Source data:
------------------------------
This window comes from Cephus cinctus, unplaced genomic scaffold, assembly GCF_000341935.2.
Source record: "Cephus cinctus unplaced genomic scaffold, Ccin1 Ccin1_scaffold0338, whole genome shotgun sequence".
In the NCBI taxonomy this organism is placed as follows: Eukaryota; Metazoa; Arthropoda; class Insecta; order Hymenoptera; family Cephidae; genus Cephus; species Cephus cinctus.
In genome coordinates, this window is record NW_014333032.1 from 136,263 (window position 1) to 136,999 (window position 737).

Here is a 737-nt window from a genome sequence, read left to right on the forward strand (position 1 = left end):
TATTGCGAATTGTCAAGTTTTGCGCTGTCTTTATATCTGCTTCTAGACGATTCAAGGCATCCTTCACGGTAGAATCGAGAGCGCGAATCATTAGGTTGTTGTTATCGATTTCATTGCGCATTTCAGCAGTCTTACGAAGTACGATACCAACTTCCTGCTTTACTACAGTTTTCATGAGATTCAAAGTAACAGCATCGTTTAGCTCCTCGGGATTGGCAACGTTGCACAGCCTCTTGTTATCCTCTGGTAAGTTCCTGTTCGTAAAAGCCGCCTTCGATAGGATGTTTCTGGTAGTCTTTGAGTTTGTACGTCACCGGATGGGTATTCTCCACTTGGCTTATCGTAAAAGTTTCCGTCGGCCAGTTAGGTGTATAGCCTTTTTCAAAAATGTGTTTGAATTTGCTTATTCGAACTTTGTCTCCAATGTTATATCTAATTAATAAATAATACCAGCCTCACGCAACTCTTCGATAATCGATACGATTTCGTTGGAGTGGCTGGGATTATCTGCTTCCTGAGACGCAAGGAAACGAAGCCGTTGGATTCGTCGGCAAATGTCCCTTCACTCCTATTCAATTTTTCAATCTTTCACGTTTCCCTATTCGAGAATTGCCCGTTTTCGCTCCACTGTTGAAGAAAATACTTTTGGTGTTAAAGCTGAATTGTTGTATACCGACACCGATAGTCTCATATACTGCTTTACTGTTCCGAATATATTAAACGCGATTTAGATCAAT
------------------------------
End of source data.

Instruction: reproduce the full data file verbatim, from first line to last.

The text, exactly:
This window comes from Cephus cinctus, unplaced genomic scaffold, assembly GCF_000341935.2.
Source record: "Cephus cinctus unplaced genomic scaffold, Ccin1 Ccin1_scaffold0338, whole genome shotgun sequence".
In the NCBI taxonomy this organism is placed as follows: Eukaryota; Metazoa; Arthropoda; class Insecta; order Hymenoptera; family Cephidae; genus Cephus; species Cephus cinctus.
In genome coordinates, this window is record NW_014333032.1 from 136,263 (window position 1) to 136,999 (window position 737).

Here is a 737-nt window from a genome sequence, read left to right on the forward strand (position 1 = left end):
TATTGCGAATTGTCAAGTTTTGCGCTGTCTTTATATCTGCTTCTAGACGATTCAAGGCATCCTTCACGGTAGAATCGAGAGCGCGAATCATTAGGTTGTTGTTATCGATTTCATTGCGCATTTCAGCAGTCTTACGAAGTACGATACCAACTTCCTGCTTTACTACAGTTTTCATGAGATTCAAAGTAACAGCATCGTTTAGCTCCTCGGGATTGGCAACGTTGCACAGCCTCTTGTTATCCTCTGGTAAGTTCCTGTTCGTAAAAGCCGCCTTCGATAGGATGTTTCTGGTAGTCTTTGAGTTTGTACGTCACCGGATGGGTATTCTCCACTTGGCTTATCGTAAAAGTTTCCGTCGGCCAGTTAGGTGTATAGCCTTTTTCAAAAATGTGTTTGAATTTGCTTATTCGAACTTTGTCTCCAATGTTATATCTAATTAATAAATAATACCAGCCTCACGCAACTCTTCGATAATCGATACGATTTCGTTGGAGTGGCTGGGATTATCTGCTTCCTGAGACGCAAGGAAACGAAGCCGTTGGATTCGTCGGCAAATGTCCCTTCACTCCTATTCAATTTTTCAATCTTTCACGTTTCCCTATTCGAGAATTGCCCGTTTTCGCTCCACTGTTGAAGAAAATACTTTTGGTGTTAAAGCTGAATTGTTGTATACCGACACCGATAGTCTCATATACTGCTTTACTGTTCCGAATATATTAAACGCGATTTAGATCAAT